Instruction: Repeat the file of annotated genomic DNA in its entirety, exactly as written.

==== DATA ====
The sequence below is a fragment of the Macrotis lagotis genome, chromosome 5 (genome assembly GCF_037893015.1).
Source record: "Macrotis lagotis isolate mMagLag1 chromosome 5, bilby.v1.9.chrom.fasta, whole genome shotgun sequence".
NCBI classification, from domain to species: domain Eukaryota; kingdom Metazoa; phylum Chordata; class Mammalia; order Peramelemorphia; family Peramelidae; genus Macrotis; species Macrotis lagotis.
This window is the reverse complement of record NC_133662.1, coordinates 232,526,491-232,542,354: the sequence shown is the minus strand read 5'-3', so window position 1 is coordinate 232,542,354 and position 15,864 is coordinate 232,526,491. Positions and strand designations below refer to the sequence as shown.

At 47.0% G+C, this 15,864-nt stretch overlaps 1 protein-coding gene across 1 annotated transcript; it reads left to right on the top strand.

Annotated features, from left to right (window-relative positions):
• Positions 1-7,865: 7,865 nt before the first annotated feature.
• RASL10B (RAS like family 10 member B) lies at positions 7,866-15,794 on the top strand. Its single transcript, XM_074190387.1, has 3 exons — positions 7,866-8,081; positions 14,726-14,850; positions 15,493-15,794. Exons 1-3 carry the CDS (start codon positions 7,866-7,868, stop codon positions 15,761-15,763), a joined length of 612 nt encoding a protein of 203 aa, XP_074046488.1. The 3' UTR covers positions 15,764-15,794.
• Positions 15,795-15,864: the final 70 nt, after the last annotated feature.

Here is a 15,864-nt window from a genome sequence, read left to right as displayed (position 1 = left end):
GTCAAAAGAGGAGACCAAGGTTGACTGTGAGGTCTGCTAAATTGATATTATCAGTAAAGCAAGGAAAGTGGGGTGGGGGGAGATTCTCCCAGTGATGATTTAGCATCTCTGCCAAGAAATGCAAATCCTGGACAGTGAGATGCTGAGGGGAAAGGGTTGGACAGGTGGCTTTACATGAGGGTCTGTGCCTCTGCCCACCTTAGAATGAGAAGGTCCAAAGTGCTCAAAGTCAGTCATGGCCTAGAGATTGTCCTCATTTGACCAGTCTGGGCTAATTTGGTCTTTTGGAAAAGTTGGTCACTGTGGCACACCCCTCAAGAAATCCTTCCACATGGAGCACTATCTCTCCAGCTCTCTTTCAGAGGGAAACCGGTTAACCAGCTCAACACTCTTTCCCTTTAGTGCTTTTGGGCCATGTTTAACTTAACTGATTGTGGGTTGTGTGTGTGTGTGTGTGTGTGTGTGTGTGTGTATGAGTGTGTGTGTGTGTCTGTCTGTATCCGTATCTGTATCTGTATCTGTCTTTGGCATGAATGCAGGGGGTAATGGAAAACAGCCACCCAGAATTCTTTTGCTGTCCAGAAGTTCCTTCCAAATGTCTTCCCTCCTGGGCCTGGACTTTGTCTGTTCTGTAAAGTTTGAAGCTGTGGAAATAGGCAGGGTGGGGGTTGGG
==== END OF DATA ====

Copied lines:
The sequence below is a fragment of the Macrotis lagotis genome, chromosome 5 (genome assembly GCF_037893015.1).
Source record: "Macrotis lagotis isolate mMagLag1 chromosome 5, bilby.v1.9.chrom.fasta, whole genome shotgun sequence".
NCBI classification, from domain to species: domain Eukaryota; kingdom Metazoa; phylum Chordata; class Mammalia; order Peramelemorphia; family Peramelidae; genus Macrotis; species Macrotis lagotis.
This window is the reverse complement of record NC_133662.1, coordinates 232,526,491-232,542,354: the sequence shown is the minus strand read 5'-3', so window position 1 is coordinate 232,542,354 and position 15,864 is coordinate 232,526,491. Positions and strand designations below refer to the sequence as shown.

At 47.0% G+C, this 15,864-nt stretch overlaps 1 protein-coding gene across 1 annotated transcript; it reads left to right on the top strand.

Annotated features, from left to right (window-relative positions):
• Positions 1-7,865: 7,865 nt before the first annotated feature.
• RASL10B (RAS like family 10 member B) lies at positions 7,866-15,794 on the top strand. Its single transcript, XM_074190387.1, has 3 exons — positions 7,866-8,081; positions 14,726-14,850; positions 15,493-15,794. Exons 1-3 carry the CDS (start codon positions 7,866-7,868, stop codon positions 15,761-15,763), a joined length of 612 nt encoding a protein of 203 aa, XP_074046488.1. The 3' UTR covers positions 15,764-15,794.
• Positions 15,795-15,864: the final 70 nt, after the last annotated feature.

Here is a 15,864-nt window from a genome sequence, read left to right as displayed (position 1 = left end):
GTCAAAAGAGGAGACCAAGGTTGACTGTGAGGTCTGCTAAATTGATATTATCAGTAAAGCAAGGAAAGTGGGGTGGGGGGAGATTCTCCCAGTGATGATTTAGCATCTCTGCCAAGAAATGCAAATCCTGGACAGTGAGATGCTGAGGGGAAAGGGTTGGACAGGTGGCTTTACATGAGGGTCTGTGCCTCTGCCCACCTTAGAATGAGAAGGTCCAAAGTGCTCAAAGTCAGTCATGGCCTAGAGATTGTCCTCATTTGACCAGTCTGGGCTAATTTGGTCTTTTGGAAAAGTTGGTCACTGTGGCACACCCCTCAAGAAATCCTTCCACATGGAGCACTATCTCTCCAGCTCTCTTTCAGAGGGAAACCGGTTAACCAGCTCAACACTCTTTCCCTTTAGTGCTTTTGGGCCATGTTTAACTTAACTGATTGTGGGTTGTGTGTGTGTGTGTGTGTGTGTGTGTGTGTGTATGAGTGTGTGTGTGTGTCTGTCTGTATCCGTATCTGTATCTGTATCTGTCTTTGGCATGAATGCAGGGGGTAATGGAAAACAGCCACCCAGAATTCTTTTGCTGTCCAGAAGTTCCTTCCAAATGTCTTCCCTCCTGGGCCTGGACTTTGTCTGTTCTGTAAAGTTTGAAGCTGTGGAAATAGGCAGGGTGGGGGTTGGG